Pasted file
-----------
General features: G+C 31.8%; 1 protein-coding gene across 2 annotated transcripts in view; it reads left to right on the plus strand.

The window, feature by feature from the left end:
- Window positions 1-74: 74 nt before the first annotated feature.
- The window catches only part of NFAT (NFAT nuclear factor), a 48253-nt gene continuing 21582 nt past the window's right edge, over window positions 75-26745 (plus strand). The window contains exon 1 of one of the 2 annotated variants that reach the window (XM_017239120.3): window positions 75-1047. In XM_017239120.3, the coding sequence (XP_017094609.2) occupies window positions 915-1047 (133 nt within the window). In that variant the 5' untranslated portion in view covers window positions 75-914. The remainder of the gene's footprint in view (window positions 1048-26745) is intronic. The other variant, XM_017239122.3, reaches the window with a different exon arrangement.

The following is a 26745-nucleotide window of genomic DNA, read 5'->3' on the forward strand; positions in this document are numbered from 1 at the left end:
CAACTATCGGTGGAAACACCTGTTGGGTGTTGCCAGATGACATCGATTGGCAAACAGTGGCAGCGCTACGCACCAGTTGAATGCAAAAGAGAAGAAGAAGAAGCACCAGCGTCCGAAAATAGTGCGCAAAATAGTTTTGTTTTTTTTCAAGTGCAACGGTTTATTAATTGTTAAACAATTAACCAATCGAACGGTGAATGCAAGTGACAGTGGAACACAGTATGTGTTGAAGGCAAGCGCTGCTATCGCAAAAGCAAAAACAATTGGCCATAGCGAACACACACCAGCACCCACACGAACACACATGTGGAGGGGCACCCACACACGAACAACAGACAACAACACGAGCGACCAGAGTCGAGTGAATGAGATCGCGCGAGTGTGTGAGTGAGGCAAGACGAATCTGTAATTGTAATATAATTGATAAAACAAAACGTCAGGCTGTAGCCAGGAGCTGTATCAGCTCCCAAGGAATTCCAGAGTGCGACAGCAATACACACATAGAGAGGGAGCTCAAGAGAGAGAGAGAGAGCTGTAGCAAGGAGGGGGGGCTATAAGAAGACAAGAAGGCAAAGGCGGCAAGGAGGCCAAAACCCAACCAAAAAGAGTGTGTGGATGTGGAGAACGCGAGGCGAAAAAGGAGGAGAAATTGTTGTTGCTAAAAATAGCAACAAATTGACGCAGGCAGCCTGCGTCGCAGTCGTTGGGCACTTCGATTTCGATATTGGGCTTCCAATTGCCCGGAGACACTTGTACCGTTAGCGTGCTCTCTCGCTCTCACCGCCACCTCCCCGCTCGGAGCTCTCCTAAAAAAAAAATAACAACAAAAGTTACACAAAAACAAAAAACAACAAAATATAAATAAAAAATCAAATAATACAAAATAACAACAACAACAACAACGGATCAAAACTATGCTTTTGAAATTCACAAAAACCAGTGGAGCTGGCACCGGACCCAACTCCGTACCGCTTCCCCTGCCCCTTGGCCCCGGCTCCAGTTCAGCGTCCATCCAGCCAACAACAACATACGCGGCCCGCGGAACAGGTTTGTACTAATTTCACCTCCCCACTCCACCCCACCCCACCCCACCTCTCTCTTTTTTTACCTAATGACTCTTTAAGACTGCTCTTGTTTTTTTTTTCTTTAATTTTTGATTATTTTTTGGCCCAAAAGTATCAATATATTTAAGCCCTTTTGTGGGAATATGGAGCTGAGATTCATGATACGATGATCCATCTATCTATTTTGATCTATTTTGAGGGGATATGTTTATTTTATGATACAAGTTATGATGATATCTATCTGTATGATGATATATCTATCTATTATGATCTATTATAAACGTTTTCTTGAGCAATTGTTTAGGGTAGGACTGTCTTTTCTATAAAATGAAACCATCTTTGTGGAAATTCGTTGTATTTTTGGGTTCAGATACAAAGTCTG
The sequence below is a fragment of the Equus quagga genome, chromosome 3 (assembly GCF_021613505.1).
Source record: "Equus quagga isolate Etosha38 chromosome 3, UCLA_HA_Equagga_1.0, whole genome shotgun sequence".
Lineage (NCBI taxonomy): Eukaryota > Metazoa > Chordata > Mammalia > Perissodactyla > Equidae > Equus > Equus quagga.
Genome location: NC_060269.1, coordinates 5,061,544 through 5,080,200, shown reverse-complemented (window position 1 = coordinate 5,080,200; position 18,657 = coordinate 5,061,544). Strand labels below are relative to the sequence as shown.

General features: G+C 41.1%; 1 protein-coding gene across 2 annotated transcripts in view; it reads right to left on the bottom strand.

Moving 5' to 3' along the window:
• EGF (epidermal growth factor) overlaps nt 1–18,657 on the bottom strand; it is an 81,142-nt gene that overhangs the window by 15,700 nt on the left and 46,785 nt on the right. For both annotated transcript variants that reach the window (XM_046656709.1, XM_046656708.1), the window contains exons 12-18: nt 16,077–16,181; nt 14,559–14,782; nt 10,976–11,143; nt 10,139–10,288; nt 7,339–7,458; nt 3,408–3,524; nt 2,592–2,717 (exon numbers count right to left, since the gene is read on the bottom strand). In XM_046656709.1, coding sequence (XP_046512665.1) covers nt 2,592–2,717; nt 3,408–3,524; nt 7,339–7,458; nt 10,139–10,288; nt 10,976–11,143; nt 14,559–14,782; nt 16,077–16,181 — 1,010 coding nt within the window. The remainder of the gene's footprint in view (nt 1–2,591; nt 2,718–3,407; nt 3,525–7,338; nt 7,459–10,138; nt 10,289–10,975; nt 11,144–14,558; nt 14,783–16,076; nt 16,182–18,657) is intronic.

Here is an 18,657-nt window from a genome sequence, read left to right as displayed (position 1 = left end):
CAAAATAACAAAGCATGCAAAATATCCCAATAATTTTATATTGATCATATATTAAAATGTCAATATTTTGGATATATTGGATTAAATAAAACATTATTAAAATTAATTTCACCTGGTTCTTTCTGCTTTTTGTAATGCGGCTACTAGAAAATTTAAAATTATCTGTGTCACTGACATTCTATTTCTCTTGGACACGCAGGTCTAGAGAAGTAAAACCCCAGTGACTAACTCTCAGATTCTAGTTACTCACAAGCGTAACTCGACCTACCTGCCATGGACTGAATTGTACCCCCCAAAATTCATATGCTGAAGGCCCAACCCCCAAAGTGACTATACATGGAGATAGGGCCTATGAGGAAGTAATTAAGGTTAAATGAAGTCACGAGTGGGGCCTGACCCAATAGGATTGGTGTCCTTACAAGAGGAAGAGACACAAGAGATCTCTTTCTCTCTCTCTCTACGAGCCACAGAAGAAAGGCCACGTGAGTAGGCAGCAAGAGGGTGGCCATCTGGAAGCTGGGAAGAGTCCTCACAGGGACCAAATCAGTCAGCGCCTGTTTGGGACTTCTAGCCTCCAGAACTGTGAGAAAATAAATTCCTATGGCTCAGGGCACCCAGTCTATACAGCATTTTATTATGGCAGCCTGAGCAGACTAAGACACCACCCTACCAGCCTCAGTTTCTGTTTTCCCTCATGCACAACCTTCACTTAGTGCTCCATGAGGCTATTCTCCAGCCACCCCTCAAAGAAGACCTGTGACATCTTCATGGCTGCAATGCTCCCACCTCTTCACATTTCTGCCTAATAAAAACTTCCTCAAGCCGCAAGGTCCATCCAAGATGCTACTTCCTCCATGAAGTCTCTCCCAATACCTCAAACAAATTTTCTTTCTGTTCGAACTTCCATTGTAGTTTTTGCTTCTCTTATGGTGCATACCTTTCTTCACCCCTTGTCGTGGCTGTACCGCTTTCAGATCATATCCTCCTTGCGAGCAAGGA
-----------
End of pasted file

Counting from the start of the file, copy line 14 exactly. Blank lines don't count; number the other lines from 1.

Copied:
Here is an 18,657-nt window from a genome sequence, read left to right as displayed (position 1 = left end):